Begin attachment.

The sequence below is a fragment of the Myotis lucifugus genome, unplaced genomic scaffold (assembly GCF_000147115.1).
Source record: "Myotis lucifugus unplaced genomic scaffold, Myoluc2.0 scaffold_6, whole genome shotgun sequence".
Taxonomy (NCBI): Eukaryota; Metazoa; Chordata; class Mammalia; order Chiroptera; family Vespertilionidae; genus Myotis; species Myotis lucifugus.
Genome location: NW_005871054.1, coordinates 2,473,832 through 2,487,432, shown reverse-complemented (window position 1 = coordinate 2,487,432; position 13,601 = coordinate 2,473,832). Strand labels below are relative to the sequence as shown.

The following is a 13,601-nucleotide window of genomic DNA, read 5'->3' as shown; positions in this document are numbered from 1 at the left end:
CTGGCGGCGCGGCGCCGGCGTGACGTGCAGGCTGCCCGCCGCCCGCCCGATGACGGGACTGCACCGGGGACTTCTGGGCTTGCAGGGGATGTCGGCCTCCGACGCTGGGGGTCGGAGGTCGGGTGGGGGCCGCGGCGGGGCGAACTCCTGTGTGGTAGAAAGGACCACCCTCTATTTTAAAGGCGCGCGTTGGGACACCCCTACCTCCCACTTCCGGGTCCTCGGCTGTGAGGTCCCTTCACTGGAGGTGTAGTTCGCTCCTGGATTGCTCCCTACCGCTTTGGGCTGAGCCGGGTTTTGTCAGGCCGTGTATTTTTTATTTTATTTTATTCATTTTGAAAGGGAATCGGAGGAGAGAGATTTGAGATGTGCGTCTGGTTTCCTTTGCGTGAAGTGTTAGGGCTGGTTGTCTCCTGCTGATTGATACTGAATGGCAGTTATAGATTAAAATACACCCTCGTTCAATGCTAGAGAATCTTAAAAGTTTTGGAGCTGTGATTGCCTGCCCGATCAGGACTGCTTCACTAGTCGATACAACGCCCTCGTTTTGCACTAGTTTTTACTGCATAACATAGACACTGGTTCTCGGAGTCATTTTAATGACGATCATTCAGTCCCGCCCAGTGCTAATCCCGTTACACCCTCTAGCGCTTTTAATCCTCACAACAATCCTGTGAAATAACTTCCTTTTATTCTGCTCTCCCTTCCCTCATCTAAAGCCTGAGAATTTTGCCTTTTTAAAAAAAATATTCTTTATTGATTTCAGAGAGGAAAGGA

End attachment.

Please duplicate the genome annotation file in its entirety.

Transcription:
The sequence below is a fragment of the Myotis lucifugus genome, unplaced genomic scaffold (assembly GCF_000147115.1).
Source record: "Myotis lucifugus unplaced genomic scaffold, Myoluc2.0 scaffold_6, whole genome shotgun sequence".
Taxonomy (NCBI): Eukaryota; Metazoa; Chordata; class Mammalia; order Chiroptera; family Vespertilionidae; genus Myotis; species Myotis lucifugus.
Genome location: NW_005871054.1, coordinates 2,473,832 through 2,487,432, shown reverse-complemented (window position 1 = coordinate 2,487,432; position 13,601 = coordinate 2,473,832). Strand labels below are relative to the sequence as shown.

The following is a 13,601-nucleotide window of genomic DNA, read 5'->3' as shown; positions in this document are numbered from 1 at the left end:
CTGGCGGCGCGGCGCCGGCGTGACGTGCAGGCTGCCCGCCGCCCGCCCGATGACGGGACTGCACCGGGGACTTCTGGGCTTGCAGGGGATGTCGGCCTCCGACGCTGGGGGTCGGAGGTCGGGTGGGGGCCGCGGCGGGGCGAACTCCTGTGTGGTAGAAAGGACCACCCTCTATTTTAAAGGCGCGCGTTGGGACACCCCTACCTCCCACTTCCGGGTCCTCGGCTGTGAGGTCCCTTCACTGGAGGTGTAGTTCGCTCCTGGATTGCTCCCTACCGCTTTGGGCTGAGCCGGGTTTTGTCAGGCCGTGTATTTTTTATTTTATTTTATTCATTTTGAAAGGGAATCGGAGGAGAGAGATTTGAGATGTGCGTCTGGTTTCCTTTGCGTGAAGTGTTAGGGCTGGTTGTCTCCTGCTGATTGATACTGAATGGCAGTTATAGATTAAAATACACCCTCGTTCAATGCTAGAGAATCTTAAAAGTTTTGGAGCTGTGATTGCCTGCCCGATCAGGACTGCTTCACTAGTCGATACAACGCCCTCGTTTTGCACTAGTTTTTACTGCATAACATAGACACTGGTTCTCGGAGTCATTTTAATGACGATCATTCAGTCCCGCCCAGTGCTAATCCCGTTACACCCTCTAGCGCTTTTAATCCTCACAACAATCCTGTGAAATAACTTCCTTTTATTCTGCTCTCCCTTCCCTCATCTAAAGCCTGAGAATTTTGCCTTTTTAAAAAAAATATTCTTTATTGATTTCAGAGAGGAAAGGA